by Joseph Barron
reviewed on PS3
The original Resistance: Fall of Man was a flagship PS3 launch title for Sony. The sequel comes at a time when the market’s most expensive system is crying out for another killer-app in the wake of the astounding Metal Gear Solid 4: Guns of The Patriots. Does Resistance 2 fit the bill?
Following on immediately after the end of the first game, Resistance 2 finds our hero, Nathan Hale, as a squad leader in a team of elite soldiers who have all survived Chimeran infection. You might expect that this means you and your team have incredible super powers, but unfortunately this isn’t the case and it seems like a missed opportunity. Instead, you are thrown into a familiar feeling, story-driven, linear campaign, where you will spend a lot of time shooting aliens in corridors.
While the level design may feel like a “paint-by-numbers” First Person Shooter, the weapons are where the real imagination lies. All of the favorites from the original return, so you can happily blast through walls with the Augur and fire homing bullets with the Bullseye in no time at all. Your arsenal is also expanded this time around. You will find new toys including a minigun, grenade launcher and a couple of new grenade types, such as one which traps enemies in a bubble and rebounds their own bullets back at them. My personal favorite was the Splicer, which launches saw blades at enemies, cutting off their limbs.
Of course, there is no point in having all these cool weapons if there is nothing to shoot them at and Resistance 2 does a good job of throwing a ton of enemies at you. Most of them will be recognizable to players of the first game, but there are just as many new ones too. These range from the invisible Chameleon (which results in some very cheap deaths), to the fast and numerous Grims, which are closer to the Left 4 Dead zombies than they are to anything from the previous Resistance game.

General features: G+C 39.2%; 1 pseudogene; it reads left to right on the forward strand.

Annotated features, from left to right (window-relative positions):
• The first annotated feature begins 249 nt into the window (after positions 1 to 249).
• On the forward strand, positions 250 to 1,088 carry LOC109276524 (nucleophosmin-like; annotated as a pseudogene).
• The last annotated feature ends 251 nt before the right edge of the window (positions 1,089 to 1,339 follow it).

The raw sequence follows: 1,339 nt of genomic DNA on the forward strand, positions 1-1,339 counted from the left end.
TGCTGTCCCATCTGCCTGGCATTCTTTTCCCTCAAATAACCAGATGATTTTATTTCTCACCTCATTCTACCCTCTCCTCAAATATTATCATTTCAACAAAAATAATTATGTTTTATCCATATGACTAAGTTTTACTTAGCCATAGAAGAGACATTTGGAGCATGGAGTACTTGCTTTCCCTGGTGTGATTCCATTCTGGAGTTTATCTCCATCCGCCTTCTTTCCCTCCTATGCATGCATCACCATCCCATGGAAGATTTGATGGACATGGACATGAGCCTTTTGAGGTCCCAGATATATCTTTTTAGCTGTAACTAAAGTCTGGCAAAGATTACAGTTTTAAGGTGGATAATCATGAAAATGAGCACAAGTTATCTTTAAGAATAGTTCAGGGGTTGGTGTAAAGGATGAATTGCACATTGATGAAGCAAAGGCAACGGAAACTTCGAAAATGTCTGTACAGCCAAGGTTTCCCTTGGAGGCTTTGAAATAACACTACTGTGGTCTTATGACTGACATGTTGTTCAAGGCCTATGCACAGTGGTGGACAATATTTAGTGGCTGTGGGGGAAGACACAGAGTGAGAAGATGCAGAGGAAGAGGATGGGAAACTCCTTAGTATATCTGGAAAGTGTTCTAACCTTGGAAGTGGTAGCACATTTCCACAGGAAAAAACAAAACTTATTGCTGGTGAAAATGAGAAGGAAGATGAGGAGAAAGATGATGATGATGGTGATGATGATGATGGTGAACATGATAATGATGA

One of the most interesting aspects of the campaign is the way that the developer appears to acknowledge their own lack-luster level design by choosing to break up the gameplay with huge boss battles. During these battles you usually have to fight some sort of super Chimera on your own. You can tell that Insomniac rose to fame as a platform game developer, because the bosses are almost painfully patterned, making them little more than exercises in repeating the same movement and attacking until they eventually fall.
The biggest example of this (in more ways than one) is the towering Leviathan, which has been shown in most of the game’s trailers. It is a shame that destroying a skyscraper sized enemy couldn’t have been made a bit more entertaining! Almost all of the boss fights go like this… You are required to run to an on-screen marker, where you will be picked up by the huge monster, you then fire 3 rockets into its mouth. After this you are thrown to the roof of another building and you repeat the process again. It really spoils the whole idea of it being “epic”.
No Pros and Cons at this time